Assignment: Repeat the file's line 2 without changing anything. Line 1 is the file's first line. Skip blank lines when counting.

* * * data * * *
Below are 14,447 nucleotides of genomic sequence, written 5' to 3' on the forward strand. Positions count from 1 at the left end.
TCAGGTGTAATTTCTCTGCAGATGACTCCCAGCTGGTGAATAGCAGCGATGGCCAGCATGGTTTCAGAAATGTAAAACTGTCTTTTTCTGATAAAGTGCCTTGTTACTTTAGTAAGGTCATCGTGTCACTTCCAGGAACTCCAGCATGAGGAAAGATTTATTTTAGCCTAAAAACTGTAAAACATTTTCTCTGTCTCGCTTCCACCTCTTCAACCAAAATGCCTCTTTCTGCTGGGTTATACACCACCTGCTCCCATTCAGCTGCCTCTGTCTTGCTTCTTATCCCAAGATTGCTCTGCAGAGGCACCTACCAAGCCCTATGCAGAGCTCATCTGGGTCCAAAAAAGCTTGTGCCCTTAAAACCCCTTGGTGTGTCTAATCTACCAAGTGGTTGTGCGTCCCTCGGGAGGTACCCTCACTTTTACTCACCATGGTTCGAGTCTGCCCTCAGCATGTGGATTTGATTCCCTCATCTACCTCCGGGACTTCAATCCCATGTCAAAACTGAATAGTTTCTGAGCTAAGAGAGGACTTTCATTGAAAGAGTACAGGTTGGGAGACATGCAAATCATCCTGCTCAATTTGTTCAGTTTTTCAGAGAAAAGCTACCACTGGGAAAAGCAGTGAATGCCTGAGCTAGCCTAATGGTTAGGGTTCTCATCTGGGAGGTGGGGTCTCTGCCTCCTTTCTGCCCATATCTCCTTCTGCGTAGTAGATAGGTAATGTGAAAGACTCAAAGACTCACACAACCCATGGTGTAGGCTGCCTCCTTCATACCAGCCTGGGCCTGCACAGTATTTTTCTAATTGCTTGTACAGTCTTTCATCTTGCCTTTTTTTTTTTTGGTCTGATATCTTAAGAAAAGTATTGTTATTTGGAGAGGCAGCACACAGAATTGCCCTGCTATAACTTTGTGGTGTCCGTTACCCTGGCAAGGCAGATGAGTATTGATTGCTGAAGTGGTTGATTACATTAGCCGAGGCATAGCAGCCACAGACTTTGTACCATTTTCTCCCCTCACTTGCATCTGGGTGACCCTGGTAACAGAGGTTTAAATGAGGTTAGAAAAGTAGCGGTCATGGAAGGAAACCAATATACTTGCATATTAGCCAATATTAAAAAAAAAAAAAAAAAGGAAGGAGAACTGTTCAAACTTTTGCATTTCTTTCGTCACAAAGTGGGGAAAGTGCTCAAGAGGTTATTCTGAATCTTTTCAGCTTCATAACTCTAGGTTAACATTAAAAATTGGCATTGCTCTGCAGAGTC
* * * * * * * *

TCAGGTGTAATTTCTCTGCAGATGACTCCCAGCTGGTGAATAGCAGCGATGGCCAGCATGGTTTCAGAAATGTAAAACTGTCTTTTTCTGATAAAGTGCCTTGTTACTTTAGTAAGGTCATCGTGTCACTTCCAGGAACTCCAGCATGAGGAAAGATTTATTTTAGCCTAAAAACTGTAAAACATTTTCTCTGTCTCGCTTCCACCTCTTCAACCAAAATGCCTCTTTCTGCTGGGTTATACACCACCTGCTCCCATTCAGCTGCCTCTGTCTTGCTTCTTATCCCAAGATTGCTCTGCAGAGGCACCTACCAAGCCCTATGCAGAGCTCATCTGGGTCCAAAAAAGCTTGTGCCCTTAAAACCCCTTGGTGTGTCTAATCTACCAAGTGGTTGTGCGTCCCTCGGGAGGTACCCTCACTTTTACTCACCATGGTTCGAGTCTGCCCTCAGCATGTGGATTTGATTCCCTCATCTACCTCCGGGACTTCAATCCCATGTCAAAACTGAATAGTTTCTGAGCTAAGAGAGGACTTTCATTGAAAGAGTACAGGTTGGGAGACATGCAAATCATCCTGCTCAATTTGTTCAGTTTTTCAGAGAAAAGCTACCACTGGGAAAAGCAGTGAATGCCTGAGCTAGCCTAATGGTTAGGGTTCTCATCTGGGAGGTGGGGTCTCTGCCTCCTTTCTGCCCATATCTCCTTCTGCGTAGTAGATAGGTAATGTGAAAGACTCAAAGACTCACACAACCCATGGTGTAGGCTGCCTCCTTCATACCAGCCTGGGCCTGCACAGTATTTTTCTAATTGCTTGTACAGTCTTTCATCTTGCCTTTTTTTTTTTTGGTCTGATATCTTAAGAAAAGTATTGTTATTTGGAGAGGCAGCACACAGAATTGCCCTGCTATAACTTTGTGGTGTCCGTTACCCTGGCAAGGCAGATGAGTATTGATTGCTGAAGTGGTTGATTACATTAGCCGAGGCATAGCAGCCACAGACTTTGTACCATTTTCTCCCCTCACTTGCATCTGGGTGACCCTGGTAACAGAGGTTTAAATGAGGTTAGAAAAGTAGCGGTCATGGAAGGAAACCAATATACTTGCATATTAGCCAATATTAAAAAAAAAAAAAAAAAGGAAGGAGAACTGTTCAAACTTTTGCATTTCTTTCGTCACAAAGTGGGGAAAGTGCTCAAGAGGTTATTCTGAATCTTTTCAGCTTCATAACTCTAGGTTAACATTAAAAATTGGCATTGCTCTGCAGAGTC